Women from every culture and every age have asked that question. Am I the ONLY one? I think because we are scattered around the world and may not see others like ourselves very often, we may be prone to ask this question more often than our sisters at home.
- Am I the only one who cannot seem to speak in this language so others can understand me?
- Am I the only one who cannot stop grieving for a family member whose funeral came and went without me?
- Am I the only one whose husband started well, but ended up in the arms of a local woman?
- Am I the only one to get angry when every time I have a moment alone I am interrupted?
- Am I the only one with a child I cannot seem to homeschool?
- Am I the only one who cannot breastfeed her baby?
- Am I the only one who thought she knew what she was doing when she left home, but has experienced devastating disappointments?
The list could go on and on. Many of the ways we feel like we are the only one, are things that are common to womanhood. But we don’t hear others talk about them. Other expat team members may have gone through that particular loneliness, but it never comes up in conversation. So you don’t know that they felt that way too. The local women don’t talk about these feelings of aloneness to you. They think you would never understand. So we go on, day after day with an aching aloneness that could be comforted if we would open up and risk being vulnerable. Continue reading 'Am I the ONLY One?'»
. . .how easily we can get distracted by the taunts of the critics in our lives. Many things are vying to pull us away from the calling and mission God has given us. The most important thing you can do to overcome criticism is to remain focused on your calling. The enemy’s goal is to distract you, and what better way to get you off track than to cut you down with criticism?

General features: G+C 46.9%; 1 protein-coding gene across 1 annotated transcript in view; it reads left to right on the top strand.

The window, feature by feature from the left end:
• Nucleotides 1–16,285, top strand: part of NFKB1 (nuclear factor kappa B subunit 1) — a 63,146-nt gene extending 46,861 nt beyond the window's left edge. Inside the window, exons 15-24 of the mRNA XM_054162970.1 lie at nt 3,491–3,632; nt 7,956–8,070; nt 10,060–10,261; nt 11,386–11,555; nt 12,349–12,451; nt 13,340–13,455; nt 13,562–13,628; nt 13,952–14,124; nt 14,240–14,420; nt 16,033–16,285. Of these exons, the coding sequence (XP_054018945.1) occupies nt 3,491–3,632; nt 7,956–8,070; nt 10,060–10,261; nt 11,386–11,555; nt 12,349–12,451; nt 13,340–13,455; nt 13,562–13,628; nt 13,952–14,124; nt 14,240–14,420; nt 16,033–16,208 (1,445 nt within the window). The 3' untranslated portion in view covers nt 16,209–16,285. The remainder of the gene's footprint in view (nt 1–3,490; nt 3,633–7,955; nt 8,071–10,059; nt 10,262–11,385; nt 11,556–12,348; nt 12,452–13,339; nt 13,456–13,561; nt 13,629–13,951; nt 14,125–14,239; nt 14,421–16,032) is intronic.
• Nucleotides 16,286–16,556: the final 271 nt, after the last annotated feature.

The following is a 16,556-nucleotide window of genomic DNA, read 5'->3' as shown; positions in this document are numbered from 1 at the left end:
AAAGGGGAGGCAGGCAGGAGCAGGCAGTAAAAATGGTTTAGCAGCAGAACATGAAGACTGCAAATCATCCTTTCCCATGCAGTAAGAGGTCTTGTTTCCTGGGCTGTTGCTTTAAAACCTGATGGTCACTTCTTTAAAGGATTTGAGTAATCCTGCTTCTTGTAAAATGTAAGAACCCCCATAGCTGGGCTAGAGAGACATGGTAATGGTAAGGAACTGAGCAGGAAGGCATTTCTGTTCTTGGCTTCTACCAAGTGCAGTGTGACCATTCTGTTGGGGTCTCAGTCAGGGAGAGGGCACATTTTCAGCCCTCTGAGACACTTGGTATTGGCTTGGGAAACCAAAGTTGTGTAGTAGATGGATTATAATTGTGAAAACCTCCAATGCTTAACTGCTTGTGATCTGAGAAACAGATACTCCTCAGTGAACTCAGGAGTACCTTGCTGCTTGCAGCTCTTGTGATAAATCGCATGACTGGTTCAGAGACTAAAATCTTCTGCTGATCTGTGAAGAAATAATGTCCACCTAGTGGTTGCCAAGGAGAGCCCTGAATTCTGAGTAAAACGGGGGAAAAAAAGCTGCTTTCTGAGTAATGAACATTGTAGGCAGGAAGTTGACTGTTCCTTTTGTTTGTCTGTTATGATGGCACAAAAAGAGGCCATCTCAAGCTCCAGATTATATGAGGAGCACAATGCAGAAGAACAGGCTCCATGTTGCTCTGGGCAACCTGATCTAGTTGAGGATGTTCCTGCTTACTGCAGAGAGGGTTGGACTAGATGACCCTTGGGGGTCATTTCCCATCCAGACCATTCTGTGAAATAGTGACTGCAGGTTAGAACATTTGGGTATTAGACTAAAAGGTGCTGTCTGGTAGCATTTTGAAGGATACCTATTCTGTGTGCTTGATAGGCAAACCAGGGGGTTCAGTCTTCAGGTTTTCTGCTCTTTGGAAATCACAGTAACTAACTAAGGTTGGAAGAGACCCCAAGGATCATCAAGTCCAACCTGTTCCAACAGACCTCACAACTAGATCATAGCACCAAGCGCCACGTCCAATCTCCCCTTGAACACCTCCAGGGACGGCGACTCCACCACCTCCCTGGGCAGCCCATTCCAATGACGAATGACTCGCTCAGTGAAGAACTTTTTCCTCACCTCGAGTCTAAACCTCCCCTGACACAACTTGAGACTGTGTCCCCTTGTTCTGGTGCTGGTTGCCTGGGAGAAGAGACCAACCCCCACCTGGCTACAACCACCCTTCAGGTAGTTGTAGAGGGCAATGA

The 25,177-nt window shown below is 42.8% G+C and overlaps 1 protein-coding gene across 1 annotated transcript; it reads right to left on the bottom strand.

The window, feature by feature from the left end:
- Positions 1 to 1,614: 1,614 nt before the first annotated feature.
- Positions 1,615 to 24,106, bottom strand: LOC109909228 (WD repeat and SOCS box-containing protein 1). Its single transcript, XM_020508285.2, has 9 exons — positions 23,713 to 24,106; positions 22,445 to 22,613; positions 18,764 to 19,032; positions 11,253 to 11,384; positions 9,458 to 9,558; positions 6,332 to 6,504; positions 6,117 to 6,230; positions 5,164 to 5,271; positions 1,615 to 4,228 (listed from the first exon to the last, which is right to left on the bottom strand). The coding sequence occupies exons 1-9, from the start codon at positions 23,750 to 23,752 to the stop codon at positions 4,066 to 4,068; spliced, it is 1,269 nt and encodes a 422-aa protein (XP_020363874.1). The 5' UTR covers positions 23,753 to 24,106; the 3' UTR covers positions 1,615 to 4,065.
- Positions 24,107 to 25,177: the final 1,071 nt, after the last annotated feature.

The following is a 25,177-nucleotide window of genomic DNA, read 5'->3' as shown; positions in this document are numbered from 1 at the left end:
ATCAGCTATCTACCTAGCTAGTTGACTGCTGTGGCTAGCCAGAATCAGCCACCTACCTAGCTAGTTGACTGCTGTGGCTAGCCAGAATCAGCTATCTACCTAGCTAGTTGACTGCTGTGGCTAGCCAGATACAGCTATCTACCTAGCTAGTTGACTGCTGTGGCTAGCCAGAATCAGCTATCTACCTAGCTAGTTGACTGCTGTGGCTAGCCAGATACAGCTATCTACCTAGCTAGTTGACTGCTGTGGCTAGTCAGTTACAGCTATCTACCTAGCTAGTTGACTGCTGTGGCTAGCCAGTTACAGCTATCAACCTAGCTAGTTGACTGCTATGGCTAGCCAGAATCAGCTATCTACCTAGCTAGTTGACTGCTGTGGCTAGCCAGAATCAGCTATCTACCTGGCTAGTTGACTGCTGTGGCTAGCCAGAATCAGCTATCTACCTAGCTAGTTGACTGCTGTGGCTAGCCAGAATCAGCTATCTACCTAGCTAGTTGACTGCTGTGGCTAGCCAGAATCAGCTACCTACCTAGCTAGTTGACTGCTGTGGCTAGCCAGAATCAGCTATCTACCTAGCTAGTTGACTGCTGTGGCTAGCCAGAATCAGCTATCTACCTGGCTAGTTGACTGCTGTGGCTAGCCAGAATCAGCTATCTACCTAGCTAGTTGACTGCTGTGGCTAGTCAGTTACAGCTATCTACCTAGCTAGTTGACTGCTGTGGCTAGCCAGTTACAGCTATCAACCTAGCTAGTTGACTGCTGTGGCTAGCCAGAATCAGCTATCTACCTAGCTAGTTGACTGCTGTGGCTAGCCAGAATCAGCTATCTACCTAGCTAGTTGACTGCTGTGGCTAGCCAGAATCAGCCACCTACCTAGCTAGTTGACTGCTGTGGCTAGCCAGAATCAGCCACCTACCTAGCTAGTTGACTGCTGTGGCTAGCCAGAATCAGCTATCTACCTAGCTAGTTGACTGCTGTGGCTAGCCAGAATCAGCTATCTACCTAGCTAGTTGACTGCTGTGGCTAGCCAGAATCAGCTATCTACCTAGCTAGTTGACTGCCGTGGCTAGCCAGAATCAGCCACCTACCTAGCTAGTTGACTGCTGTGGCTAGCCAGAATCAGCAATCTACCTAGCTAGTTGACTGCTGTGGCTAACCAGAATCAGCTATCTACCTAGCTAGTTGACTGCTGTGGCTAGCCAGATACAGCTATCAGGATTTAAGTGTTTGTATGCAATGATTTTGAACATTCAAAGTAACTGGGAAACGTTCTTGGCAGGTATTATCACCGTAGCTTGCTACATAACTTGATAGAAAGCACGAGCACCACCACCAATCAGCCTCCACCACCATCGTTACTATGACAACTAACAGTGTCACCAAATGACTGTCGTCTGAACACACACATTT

How are you reacting to criticism? Can you shake it off and refocus on “your game,” or do you throw in the towel and give up the match? Are you allowing criticism to distract you from your calling or purpose?
“Therefore, my dear brothers and sisters, stand firm. Let nothing move you. Always give yourselves fully to the work of the Lord, because you know that your labor in the Lord is not in vain” (1 Corinthians 15:58).
God has gifted and called you for the unique role you play. He does not promise that your journey will be an easy one, and you will likely have your share of critics, but he will equip you as long as you keep your focus on him.
To read the rest of this article click Stay Focused, an article from Gifted for Leadership.
Do you feel called by God to do what you are doing, right now, in the place you are doing it? Most cross cultural workers have some understanding of their calling. But in this edition of Peter’s Wife, I’d like to encourage you and maybe help you understand a little bit more about your calling.
We are among those called to belong to Jesus and to be saints. (Rom. 1:6,7) Thankfully, God empowers us to live a life worthy of our calling: being humble, gentle, patient, bearing with one another, and making every effort to maintain unity. This is our calling as children of God. (Eph. 4:1-3)
So every believer has a call. But most of us living overseas believe we also have a more specific calling to service. And as we all know, serving cross culturally is no easy calling.
Continue reading 'Our Calling'»
This month I rediscovered a book on my shelf, Re-Entry
by Peter Jordan. Ten years ago I wrote an article on Re-Entry
dealing with the stages in the process of re-entry to your home culture. This article has more to do with the changes that have occurred during overseas service and how that effects returning home.
Peter Jordan writes, “Things have not been stagnant during your time away. It is imperative before you leave the mission field to take time to properly assess how much you have changed, and how much things have changed back home.
Continue reading 'Re-Entry- Changes You Will Face'»
How do you think your supporters would react if you told them in your next newsletter that you have a pool in your back yard? Or what about taking a week’s working holiday at a tropical resort? Or that you have to pay school fees of twice their house payment for your children to attend an English language school? You really must consider their reaction.
Some of you have supporters who have come to visit you and know how you live, but most of you don’t. How do your parents or supporters, or even your sending organization think you live?
Continue reading 'Should We Tell Them About the Pool?'»